How to become a thought leader and grow an audience


When having unpopular opinions and using your turths and belifs is a strong strategy.

I’m really not original when it comes to this strategy. It’s not about being original, is about honoring your voice and your beliefs and connecting with people who can benefit from that mindset.

What is a thought leader?

A thought leader is someone who is comfortable speaking their mind and their beliefs in regards of their industry. They often say what people don’t want spoken aloud, or are very vocal about the hidden “truths” and how they experience things. They are often breaking paradigms, learned patterns, and current beliefs. They don’t hold anything back.

Who can become a thought leader? Why?

Industry leaders aren’t necessary thought leaders — you need to be heard first. In order to be heard, you will need to be comfortable being wrong and with the exposure. You need convinctions and ambitions. If you have both and you aren’t afraid to put yourself out there, you are ready to become a TL.

A thought leader will often attract like minded people and make an impression — which is great to build rapport and probably the best way to build an audience that will be like-minded. I always recommend this “strategy” of being yourself to your public when building your business.


Every business needs a face.

Steve Jobs. Tim Cook. Bill Gates. Elon Musk. I don’t need to say the name of the businesses, do I? Having a spokesperson — preferrably your founder, CEO, or if you are solo, you — will help your audience connect much deeper than just sharing content on social media without a human foundation. A person’s story is often a point where people will connect. For example, we know that Jobs and Wozniak started working on Apple in their garage and now the company is massive.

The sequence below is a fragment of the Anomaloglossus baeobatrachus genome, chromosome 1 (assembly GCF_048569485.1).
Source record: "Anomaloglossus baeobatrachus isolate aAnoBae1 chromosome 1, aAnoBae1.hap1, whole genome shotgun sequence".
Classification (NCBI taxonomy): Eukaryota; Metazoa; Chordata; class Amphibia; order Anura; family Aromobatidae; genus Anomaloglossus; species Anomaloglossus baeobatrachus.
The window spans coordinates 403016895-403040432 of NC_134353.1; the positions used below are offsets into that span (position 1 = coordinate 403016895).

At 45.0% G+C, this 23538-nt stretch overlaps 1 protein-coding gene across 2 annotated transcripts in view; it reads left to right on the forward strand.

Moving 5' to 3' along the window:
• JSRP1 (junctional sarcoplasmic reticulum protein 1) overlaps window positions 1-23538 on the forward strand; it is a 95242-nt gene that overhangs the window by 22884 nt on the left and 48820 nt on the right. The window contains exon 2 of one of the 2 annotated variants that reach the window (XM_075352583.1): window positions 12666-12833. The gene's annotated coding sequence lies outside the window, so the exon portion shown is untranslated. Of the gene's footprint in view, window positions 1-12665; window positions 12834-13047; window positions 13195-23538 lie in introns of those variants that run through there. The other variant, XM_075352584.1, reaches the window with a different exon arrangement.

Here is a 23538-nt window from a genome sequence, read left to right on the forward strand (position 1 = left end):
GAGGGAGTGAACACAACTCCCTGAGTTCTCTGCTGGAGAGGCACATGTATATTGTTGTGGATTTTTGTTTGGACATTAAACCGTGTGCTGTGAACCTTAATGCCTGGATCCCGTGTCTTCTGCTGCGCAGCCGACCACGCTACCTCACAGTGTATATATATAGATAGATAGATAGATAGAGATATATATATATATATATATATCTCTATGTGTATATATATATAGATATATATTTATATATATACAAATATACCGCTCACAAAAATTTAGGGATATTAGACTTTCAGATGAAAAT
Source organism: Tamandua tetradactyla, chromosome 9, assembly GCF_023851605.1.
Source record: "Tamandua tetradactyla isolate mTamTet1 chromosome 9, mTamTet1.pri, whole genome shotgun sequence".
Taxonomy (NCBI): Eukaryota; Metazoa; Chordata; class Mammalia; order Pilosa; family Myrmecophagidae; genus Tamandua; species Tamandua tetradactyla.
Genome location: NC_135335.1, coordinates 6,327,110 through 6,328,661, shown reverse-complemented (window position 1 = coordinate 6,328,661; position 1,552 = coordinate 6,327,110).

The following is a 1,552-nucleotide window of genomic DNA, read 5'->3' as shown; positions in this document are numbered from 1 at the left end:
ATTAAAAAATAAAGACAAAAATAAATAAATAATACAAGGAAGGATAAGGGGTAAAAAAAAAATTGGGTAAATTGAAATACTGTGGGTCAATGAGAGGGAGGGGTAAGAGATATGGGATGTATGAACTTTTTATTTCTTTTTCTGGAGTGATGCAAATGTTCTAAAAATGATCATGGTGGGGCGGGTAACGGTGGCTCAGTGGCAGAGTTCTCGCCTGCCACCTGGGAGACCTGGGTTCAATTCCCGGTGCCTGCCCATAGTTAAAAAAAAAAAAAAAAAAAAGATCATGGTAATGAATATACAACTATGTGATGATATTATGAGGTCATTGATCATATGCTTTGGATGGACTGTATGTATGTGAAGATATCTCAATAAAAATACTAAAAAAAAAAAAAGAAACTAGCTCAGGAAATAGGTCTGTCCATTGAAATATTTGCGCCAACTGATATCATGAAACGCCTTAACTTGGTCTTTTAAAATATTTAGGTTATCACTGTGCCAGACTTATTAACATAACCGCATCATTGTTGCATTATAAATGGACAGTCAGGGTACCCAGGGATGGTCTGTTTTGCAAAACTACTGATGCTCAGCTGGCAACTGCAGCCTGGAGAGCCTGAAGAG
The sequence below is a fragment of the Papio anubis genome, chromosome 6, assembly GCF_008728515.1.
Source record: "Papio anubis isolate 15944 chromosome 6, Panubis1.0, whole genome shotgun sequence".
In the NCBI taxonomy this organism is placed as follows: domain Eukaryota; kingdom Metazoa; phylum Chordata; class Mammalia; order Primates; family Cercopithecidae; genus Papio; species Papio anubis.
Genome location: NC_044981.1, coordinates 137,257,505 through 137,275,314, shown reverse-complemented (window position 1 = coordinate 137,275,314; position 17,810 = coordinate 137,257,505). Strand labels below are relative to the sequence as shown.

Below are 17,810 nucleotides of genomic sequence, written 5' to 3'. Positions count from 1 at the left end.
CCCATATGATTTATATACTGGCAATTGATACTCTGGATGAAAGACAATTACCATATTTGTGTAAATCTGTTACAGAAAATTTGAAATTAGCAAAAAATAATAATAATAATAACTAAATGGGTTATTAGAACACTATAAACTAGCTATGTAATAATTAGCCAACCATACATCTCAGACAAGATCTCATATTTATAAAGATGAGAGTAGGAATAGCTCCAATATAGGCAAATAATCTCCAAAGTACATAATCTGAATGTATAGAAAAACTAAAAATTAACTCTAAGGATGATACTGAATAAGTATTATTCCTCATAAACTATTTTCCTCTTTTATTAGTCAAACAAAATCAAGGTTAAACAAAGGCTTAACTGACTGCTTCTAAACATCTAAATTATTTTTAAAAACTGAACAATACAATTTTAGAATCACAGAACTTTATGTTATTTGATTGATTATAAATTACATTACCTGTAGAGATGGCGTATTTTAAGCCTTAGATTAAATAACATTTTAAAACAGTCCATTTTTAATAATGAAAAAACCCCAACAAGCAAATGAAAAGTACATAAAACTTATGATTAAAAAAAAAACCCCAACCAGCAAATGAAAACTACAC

You need to have experience.

The Instagram carousel craze has surfaced with a lot of noise — and you can clearly point out the people who have experience to those who are regurgitating content from others. It’s imperative to have experience and to share what you have experienced, not others.

You need to embrace imperfection.

Putting your mistakes to light not only provides transparency to your brand, but it shows to your audience that you are where you are because you are imperfect — as we all are. It’s a journey, and you don’t have to get right every time. It’s also an opportunity for you to study your mistakes and help others in a similar situation avoid making them.

Your post doesn’t have to be perfect.

Your grammar doesn’t have to be perfect.

You don’t have to be perfect. 

You have to embrace the standards that make you who you are right now.

You have to embrace the vulnerability of putting your thoughts and work out there.

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